Written by Jerry Pociask
It has become the topic of conversation around the world; people are losing their job at alarming rates. The incidence of depression on the increase; alcohol addictions, divorces grow along with the increases of job loss.
Ever attend a cocktail party and ask a person, “Tell me, who are you?” and the first response 99% of the time is to say what they do? How have we evolved to a point where the person no longer matters?
Why do we define ourselves by a job rather than a life?
Losing ones job should already become a factor of our lives like a budget in our households. It has already been said the average person will change their job more often than they change their underwear! (Pun intended). Yet it is true. In today’s employment world a loss of a job is inevitable, we know it, we see it and yet we suffer severe emotional loss when it happens. It’s as if we lose our own validation…or is it that we see our job as a way to validate ourselves?
As a coach, I have sat in many sessions and have asked a client, “If you could do ANYTHING in this life, ANY JOB, what would it be?”
I see their eyes glass over in dreams; some even begin to cry as they explain about lives lost or the life they have always wanted to live. Then I see as the pragmatist returns. The immediate response is to belittle their thoughts and live by the “thoughts of ought.” They justify the need to utilize 6 years of education, forgetting the fact they became a lawyer or doctor not necessarily because they wanted to, rather because they were told they “ought” to.
A well worn cliché, “this life is not a dress rehearsal,” contains much wisdom! So perhaps the loss of a job needs to be seen as a great opportunity to redefine our lives. To reach out and embrace change so that we can truly become the person we SEE ourselves as. Dr. Wayne Dyer says, “We are not human beings…we are human becomings!” We are all truly a diamond in the rough!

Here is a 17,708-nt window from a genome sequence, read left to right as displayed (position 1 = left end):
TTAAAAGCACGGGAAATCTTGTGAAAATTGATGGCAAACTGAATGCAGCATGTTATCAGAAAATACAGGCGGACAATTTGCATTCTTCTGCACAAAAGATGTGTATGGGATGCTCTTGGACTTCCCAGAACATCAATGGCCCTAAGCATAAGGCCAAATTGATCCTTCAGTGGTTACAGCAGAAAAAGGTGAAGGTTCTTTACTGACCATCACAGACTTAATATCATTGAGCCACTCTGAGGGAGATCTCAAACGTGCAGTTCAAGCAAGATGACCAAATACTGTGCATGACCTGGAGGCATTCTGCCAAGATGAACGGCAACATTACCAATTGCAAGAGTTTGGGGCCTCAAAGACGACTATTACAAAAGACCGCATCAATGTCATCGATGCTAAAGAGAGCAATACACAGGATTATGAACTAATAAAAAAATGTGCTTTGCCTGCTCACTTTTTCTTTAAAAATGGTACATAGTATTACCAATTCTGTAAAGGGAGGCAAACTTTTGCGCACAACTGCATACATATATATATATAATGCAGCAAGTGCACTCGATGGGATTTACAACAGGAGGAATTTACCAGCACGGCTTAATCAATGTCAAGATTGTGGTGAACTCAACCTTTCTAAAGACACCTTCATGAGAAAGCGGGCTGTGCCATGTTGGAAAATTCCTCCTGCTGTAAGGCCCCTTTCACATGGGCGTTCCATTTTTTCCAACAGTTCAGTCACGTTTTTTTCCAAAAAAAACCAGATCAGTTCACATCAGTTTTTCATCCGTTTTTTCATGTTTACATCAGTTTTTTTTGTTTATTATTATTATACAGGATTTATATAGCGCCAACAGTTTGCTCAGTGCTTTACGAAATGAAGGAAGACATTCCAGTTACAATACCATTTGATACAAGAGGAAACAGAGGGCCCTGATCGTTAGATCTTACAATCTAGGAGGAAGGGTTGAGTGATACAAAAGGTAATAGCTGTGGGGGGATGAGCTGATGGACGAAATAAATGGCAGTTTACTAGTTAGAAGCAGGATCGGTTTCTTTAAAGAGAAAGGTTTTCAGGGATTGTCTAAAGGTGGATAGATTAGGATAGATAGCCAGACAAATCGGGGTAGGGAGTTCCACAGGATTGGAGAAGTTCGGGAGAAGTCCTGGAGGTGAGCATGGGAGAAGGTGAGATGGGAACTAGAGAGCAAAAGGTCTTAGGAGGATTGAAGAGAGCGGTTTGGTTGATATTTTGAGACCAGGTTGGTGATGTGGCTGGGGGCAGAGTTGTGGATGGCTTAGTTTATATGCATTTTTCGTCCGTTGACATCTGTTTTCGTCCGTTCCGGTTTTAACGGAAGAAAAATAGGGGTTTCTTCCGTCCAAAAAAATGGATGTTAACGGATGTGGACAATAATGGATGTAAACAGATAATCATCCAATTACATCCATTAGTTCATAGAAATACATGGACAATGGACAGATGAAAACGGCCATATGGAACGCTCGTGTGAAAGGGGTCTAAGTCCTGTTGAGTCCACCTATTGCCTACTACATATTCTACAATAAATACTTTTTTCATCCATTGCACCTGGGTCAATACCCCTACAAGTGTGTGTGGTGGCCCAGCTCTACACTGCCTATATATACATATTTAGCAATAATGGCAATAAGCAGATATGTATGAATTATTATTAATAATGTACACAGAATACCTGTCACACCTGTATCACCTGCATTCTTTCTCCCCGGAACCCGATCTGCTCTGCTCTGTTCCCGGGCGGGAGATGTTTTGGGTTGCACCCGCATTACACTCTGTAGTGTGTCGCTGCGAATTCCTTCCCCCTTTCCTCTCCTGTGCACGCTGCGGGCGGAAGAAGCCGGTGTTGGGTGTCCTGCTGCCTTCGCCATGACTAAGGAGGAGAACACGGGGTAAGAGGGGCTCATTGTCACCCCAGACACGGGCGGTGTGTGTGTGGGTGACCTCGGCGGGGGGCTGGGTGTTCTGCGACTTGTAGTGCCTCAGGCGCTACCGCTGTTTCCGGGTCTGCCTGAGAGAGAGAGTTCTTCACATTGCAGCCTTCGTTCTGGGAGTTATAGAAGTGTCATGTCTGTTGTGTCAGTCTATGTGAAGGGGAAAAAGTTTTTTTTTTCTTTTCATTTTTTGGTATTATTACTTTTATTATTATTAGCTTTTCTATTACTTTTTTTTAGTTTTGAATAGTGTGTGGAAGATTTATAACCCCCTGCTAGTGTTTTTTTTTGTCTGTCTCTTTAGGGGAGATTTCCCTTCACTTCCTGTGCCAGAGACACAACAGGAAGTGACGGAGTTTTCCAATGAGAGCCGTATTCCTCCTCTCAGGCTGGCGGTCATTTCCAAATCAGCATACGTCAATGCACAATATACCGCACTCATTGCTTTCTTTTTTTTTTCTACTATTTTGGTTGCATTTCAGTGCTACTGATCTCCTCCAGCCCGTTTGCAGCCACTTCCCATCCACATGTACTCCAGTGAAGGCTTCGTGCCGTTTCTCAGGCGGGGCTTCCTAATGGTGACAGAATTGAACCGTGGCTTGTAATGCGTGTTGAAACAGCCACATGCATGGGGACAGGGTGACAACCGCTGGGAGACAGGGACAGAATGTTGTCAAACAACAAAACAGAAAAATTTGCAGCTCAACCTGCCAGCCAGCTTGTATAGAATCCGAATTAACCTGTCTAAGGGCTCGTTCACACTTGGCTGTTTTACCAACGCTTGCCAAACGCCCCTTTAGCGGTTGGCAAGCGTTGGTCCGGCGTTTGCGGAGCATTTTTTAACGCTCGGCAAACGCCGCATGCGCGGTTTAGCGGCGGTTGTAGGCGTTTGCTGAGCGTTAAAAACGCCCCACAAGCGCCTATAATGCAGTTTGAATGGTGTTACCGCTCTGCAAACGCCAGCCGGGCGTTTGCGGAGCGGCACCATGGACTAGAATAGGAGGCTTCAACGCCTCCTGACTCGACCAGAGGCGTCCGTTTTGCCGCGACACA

So the next time you are told your services will no longer be needed, smile and be grateful to the person who just handed you a gift! Then go home, take a walk in the park or go for a drive and begin to assess where you “see” your life in the next few years. Assess your talents, your abilities, your desires and slowly allow this to evolve into a creation of who you really are!
Be creative in your assessment. Recently in a local paper there was a lady who converted a camper into a commercial kitchen and took her recipes on the road. Her creativity showed her she didn’t have to limit herself to a stationary building; it showed her the ability to take her product and services TO the people!
Evaluate your assets. Become selfish in your needs. Surround yourself with people who truly are supportive and are willing participants in your journey. You WILL have friends who will see you as pariah. Those are not friends. They will drain you of all your energies with their own fears. Wish them well and then say goodbye!
Times are changing for everyone. There are no exemptions to the possibility of losing a job. So don’t become the deer frozen in oncoming headlights when that happens. Become proactive with your life, asses your talents and abilities constantly. Stop defining your life by what you do, rather define yourself as who you are! When you are faced with life changes, make those changes from a position of strength and power living a life of want rather than ought.
Jerry helps people discover and see alternatives in their lives. A trained Coach with over 4000 hours experience; he has successfully worked with groups and individuals focusing on personal and career goals; helping people discover new meaning in their lives. He is a Certified Moral Reconation Therapy Group leader working with persons having developmental disabilities, felons to assimilate into the mainstream and most recently work with veterans and civilians who have sustained head injuries, to find new meanings in their lives.
His techniques are unique. He helps people understand the 'why' they want to be. Because without the why and the willingness to change, choices they make can be subjective and success is rare.
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